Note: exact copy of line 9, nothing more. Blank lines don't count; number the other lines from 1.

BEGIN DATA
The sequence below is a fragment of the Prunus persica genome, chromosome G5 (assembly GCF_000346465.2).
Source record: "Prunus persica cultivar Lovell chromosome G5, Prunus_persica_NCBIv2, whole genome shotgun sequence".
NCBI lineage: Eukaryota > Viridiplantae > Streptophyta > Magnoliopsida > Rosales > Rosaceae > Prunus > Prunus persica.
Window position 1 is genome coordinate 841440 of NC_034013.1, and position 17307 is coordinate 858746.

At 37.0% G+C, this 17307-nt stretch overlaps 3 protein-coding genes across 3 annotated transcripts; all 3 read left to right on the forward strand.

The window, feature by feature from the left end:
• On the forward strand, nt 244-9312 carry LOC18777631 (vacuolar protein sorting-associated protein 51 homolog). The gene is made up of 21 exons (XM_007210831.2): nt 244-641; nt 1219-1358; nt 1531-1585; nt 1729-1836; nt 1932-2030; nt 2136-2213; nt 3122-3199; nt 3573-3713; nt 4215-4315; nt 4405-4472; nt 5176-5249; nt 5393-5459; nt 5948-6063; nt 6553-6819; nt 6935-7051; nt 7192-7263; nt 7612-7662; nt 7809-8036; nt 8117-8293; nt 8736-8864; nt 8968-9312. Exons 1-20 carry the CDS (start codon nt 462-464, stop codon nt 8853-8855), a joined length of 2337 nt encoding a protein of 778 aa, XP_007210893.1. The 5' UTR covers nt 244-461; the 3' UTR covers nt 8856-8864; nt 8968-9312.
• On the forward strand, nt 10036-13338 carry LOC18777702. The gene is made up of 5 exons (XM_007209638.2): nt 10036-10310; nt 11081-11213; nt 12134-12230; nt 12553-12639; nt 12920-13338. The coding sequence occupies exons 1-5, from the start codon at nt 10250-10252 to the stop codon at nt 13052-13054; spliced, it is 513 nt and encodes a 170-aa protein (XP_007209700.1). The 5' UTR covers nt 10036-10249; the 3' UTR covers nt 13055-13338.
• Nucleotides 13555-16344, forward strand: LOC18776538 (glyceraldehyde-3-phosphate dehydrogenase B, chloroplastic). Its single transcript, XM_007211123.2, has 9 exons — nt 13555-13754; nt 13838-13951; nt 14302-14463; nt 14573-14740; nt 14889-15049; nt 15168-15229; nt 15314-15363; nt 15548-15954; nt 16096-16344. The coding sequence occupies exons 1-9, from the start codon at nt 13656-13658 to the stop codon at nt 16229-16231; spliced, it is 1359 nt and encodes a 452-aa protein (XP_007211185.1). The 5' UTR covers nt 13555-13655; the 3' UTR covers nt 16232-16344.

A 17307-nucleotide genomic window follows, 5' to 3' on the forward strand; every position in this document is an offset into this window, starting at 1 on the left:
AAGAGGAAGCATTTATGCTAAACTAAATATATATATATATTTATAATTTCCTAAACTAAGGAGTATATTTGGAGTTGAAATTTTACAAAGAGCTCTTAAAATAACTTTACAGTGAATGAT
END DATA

• Nucleotides 13555-16344, forward strand: LOC18776538 (glyceraldehyde-3-phosphate dehydrogenase B, chloroplastic). Its single transcript, XM_007211123.2, has 9 exons — nt 13555-13754; nt 13838-13951; nt 14302-14463; nt 14573-14740; nt 14889-15049; nt 15168-15229; nt 15314-15363; nt 15548-15954; nt 16096-16344. The coding sequence occupies exons 1-9, from the start codon at nt 13656-13658 to the stop codon at nt 16229-16231; spliced, it is 1359 nt and encodes a 452-aa protein (XP_007211185.1). The 5' UTR covers nt 13555-13655; the 3' UTR covers nt 16232-16344.